Sen. Carrie Ruud, R-Breezy Point, introduced S.F. 63 last week, which prohibits using the Environment and Natural Resources Trust Fund for the payment of debt service on bonds.

The use of the fund came into question at the end of the 2018 session when, for the first time in the trust fund's 30-year history, the funds were allocated for construction projects by the Legislature. Those concerns grew into a swell over the fall when several Minnesota environmental and conservation groups filed a lawsuit contesting the Legislature violated state law with its actions.

Legislators argued the trust fund allowed for the wastewater construction projects, but opponents point to a Minnesota statute that specifically states the trust fund "may not be spent for (the) purpose of municipal water pollution control ... hazardous waste disposal facilities ... (or) solid waste disposal facilities ... ." Ruud's bill adds further clarification to the statute, explicitly barring it from payment of principal or interest on bonds or other debt services moving forward.

"While the projects may be worthwhile and the Legislature truly meant well in its intent, the Environment and Natural Resources Trust Fund was never intended for use in this capacity," Ruud said in a news release. "My legislation will help clarify this, finding common ground for the future, and ensuring that the ENRTF (Environment and Natural Resources Trust Fund) works in its intended capacity to protect, conserve, preserve and enhance the state's air, natural resources, water, land, fish and other wildlife."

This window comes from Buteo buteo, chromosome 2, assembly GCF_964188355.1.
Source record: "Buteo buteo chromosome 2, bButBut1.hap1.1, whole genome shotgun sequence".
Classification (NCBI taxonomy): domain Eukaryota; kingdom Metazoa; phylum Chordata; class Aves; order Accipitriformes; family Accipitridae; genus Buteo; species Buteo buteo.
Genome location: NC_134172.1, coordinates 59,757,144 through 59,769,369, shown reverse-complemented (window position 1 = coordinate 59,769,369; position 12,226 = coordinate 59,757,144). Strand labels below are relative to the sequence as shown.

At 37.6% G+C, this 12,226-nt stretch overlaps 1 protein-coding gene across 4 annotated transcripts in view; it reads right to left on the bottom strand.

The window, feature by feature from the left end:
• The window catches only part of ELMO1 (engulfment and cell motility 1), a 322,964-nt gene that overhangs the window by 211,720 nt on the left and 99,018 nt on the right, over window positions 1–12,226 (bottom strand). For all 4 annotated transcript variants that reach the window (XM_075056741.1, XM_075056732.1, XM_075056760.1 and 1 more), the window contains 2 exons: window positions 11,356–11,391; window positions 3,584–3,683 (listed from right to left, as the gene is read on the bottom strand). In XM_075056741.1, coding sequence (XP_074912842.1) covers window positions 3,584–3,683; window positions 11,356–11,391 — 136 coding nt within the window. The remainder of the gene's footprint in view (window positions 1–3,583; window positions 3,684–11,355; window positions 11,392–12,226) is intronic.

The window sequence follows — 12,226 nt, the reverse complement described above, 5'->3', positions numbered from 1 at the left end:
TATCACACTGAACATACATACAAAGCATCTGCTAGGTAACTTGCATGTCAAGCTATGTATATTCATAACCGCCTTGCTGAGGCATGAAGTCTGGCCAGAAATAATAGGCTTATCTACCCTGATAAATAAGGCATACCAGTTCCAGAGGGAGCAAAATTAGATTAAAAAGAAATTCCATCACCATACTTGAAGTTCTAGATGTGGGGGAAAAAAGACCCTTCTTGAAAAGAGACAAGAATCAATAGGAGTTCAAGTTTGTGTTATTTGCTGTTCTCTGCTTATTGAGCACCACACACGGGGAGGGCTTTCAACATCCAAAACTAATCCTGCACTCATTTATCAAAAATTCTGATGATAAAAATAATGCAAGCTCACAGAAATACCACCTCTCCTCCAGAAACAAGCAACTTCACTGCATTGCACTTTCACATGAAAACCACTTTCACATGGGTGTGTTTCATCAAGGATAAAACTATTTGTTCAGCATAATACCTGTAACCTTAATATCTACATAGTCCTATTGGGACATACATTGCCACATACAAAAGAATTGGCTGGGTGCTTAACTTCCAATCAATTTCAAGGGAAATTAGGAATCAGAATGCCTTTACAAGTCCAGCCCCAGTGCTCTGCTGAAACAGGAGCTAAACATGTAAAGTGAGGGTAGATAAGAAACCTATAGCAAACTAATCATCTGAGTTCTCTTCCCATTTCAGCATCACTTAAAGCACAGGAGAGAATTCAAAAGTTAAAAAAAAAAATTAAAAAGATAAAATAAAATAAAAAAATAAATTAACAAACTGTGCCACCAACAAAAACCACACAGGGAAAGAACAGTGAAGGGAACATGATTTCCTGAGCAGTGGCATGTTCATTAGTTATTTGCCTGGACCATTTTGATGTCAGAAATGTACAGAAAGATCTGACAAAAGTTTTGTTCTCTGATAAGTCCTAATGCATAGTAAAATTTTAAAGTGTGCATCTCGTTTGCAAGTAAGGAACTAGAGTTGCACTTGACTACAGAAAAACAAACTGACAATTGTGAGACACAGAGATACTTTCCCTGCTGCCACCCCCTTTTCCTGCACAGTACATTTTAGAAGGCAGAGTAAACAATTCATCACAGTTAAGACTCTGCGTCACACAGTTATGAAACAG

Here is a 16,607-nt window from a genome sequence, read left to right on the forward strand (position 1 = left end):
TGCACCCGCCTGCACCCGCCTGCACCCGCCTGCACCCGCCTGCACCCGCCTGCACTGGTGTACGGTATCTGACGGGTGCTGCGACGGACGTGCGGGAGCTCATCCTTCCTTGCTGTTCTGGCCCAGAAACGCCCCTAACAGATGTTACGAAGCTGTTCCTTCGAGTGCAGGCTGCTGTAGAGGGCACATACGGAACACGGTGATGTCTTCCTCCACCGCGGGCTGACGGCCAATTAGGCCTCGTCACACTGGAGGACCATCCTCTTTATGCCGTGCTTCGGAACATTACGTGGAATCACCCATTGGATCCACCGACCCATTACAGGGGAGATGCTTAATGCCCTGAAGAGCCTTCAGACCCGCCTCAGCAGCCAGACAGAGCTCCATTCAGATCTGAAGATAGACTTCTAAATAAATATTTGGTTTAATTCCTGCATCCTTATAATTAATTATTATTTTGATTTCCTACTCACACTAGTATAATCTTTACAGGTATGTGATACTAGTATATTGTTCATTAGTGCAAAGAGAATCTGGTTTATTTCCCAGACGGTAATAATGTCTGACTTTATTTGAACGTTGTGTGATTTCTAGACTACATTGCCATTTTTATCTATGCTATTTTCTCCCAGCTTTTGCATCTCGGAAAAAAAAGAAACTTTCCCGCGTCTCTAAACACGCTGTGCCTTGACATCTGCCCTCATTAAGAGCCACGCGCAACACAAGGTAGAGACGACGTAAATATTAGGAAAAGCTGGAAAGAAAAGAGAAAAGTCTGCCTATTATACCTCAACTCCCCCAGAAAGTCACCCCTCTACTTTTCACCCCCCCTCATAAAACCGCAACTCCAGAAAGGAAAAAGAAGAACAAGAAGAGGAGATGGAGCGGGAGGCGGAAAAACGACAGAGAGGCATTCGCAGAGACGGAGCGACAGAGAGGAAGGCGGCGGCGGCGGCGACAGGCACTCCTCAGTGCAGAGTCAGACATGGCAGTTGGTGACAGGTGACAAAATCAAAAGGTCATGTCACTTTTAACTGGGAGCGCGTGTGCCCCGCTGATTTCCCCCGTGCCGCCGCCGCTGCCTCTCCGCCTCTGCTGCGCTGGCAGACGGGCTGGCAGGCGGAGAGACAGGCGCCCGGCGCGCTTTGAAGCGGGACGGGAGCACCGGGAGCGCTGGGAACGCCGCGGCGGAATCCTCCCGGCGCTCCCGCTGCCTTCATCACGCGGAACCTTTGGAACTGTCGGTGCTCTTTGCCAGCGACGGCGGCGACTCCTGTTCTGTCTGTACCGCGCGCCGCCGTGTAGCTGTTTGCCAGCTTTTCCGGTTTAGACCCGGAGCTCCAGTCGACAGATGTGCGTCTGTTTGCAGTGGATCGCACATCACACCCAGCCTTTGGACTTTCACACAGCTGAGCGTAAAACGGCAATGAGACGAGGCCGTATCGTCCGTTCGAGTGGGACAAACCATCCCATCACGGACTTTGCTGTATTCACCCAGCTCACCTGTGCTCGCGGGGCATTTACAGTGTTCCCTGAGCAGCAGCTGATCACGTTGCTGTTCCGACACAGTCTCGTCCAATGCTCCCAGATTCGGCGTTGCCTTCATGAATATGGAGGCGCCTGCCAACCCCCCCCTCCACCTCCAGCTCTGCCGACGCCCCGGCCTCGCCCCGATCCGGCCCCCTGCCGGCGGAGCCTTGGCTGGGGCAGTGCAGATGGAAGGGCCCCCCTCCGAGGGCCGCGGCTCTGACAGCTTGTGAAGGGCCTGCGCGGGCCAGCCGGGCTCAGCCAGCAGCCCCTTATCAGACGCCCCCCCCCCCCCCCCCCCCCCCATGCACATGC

Ruud's legislation might also save the state money in the future in the form of reduced interest payments. The $98 million taken from ENRTF for bonding was backed as appropriation bonds compared to general obligation bonds used typically in the process. The interest payments on these bonds tend to be much higher, costing the state more on the projects in the long run.